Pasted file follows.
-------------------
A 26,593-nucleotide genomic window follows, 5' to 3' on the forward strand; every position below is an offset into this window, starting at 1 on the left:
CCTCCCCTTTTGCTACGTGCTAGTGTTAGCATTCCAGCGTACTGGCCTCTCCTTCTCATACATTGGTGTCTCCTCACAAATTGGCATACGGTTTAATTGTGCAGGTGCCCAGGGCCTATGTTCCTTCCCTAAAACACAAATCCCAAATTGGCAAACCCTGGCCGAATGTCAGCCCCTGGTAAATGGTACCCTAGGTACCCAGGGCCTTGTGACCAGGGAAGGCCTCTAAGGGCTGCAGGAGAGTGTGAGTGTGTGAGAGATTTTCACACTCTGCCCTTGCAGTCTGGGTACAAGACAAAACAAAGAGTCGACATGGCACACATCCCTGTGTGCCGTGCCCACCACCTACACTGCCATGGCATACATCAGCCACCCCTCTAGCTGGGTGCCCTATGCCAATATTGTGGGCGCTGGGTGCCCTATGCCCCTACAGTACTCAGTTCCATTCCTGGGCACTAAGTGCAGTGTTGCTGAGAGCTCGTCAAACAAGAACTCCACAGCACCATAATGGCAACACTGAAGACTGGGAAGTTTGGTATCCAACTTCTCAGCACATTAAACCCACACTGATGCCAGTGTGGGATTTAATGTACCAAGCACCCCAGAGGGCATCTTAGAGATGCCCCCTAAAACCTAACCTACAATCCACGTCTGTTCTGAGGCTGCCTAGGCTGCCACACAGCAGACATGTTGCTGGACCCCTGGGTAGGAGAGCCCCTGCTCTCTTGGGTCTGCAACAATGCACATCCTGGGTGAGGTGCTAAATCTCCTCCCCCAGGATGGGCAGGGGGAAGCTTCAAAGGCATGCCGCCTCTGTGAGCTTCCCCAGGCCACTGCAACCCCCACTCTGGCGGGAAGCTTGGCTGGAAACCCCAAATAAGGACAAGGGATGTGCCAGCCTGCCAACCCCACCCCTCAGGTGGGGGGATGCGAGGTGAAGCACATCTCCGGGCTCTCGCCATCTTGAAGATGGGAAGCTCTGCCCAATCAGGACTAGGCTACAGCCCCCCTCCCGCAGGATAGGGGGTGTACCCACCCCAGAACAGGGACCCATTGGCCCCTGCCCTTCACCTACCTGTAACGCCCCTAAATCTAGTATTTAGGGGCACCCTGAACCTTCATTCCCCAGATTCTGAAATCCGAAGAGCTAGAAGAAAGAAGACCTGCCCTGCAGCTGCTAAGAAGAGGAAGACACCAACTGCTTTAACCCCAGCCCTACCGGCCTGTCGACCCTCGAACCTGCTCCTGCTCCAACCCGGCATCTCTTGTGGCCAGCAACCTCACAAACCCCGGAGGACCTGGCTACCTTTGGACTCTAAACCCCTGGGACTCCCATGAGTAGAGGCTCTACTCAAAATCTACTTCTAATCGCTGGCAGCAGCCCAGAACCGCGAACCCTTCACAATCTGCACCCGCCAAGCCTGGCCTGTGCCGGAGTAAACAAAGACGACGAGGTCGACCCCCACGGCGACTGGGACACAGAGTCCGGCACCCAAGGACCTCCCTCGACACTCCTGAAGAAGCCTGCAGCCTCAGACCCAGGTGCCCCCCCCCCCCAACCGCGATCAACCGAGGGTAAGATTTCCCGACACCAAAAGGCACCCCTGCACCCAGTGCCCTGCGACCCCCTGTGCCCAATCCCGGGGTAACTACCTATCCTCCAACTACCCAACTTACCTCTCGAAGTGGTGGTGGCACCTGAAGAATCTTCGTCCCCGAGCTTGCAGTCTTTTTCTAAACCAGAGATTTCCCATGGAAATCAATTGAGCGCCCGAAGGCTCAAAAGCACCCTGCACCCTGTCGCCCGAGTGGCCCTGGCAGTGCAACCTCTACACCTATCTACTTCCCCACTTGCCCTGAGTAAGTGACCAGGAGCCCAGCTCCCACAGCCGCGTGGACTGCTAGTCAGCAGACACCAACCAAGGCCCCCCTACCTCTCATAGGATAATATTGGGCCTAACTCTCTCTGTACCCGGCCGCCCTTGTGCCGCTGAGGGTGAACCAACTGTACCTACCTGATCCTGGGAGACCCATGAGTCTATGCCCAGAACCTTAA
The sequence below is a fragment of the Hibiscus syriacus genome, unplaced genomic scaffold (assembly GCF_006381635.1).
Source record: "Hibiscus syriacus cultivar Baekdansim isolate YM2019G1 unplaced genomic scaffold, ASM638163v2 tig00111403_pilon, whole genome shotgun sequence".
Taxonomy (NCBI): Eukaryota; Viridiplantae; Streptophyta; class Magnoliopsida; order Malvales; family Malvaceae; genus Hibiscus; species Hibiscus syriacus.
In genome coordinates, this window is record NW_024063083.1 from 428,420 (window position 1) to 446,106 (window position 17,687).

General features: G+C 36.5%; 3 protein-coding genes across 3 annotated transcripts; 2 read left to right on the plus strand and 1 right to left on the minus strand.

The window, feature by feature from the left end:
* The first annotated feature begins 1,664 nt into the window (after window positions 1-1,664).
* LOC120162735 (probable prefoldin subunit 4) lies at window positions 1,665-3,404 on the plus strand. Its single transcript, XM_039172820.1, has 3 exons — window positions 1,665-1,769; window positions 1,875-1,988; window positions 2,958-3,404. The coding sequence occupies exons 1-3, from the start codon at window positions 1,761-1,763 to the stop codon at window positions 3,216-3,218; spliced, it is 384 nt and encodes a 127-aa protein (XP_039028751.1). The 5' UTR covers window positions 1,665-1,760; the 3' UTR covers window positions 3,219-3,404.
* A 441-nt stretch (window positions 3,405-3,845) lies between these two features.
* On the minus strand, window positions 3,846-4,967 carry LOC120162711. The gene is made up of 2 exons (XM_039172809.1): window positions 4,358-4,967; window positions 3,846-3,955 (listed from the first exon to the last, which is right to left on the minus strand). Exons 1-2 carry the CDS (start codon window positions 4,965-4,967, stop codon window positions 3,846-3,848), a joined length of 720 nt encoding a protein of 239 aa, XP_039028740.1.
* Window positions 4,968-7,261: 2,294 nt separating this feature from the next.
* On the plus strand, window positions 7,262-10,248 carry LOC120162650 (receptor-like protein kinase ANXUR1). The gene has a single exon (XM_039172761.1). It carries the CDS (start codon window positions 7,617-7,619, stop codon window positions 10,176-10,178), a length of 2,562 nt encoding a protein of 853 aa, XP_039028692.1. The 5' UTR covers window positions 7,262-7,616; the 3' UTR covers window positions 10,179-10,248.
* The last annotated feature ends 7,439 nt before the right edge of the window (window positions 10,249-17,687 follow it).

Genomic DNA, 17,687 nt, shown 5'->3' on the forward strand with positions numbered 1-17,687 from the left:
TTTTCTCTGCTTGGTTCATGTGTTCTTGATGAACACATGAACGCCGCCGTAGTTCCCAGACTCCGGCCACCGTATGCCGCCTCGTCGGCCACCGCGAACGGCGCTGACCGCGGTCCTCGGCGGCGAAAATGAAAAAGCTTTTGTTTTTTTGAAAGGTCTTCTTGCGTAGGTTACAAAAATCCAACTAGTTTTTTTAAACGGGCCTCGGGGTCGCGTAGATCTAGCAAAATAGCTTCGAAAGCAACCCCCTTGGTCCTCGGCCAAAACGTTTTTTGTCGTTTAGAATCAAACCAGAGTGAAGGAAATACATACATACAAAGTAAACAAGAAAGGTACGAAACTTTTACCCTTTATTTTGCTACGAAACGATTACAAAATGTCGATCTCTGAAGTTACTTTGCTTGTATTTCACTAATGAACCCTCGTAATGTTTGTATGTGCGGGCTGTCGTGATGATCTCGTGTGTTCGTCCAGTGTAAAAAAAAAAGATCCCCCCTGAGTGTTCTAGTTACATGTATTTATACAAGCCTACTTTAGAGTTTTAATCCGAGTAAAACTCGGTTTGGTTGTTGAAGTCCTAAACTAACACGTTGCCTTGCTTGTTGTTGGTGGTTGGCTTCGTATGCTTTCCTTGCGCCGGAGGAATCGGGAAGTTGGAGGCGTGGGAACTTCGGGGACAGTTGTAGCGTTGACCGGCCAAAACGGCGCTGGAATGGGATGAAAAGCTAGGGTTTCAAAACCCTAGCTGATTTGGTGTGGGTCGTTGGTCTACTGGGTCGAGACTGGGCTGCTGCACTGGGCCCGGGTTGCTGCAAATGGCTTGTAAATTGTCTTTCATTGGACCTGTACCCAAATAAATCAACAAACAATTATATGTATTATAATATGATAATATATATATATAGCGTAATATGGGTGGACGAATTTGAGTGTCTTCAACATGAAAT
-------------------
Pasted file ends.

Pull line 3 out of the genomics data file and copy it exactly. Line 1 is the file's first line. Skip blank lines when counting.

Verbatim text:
The sequence below is a fragment of the Hibiscus syriacus genome, unplaced genomic scaffold (assembly GCF_006381635.1).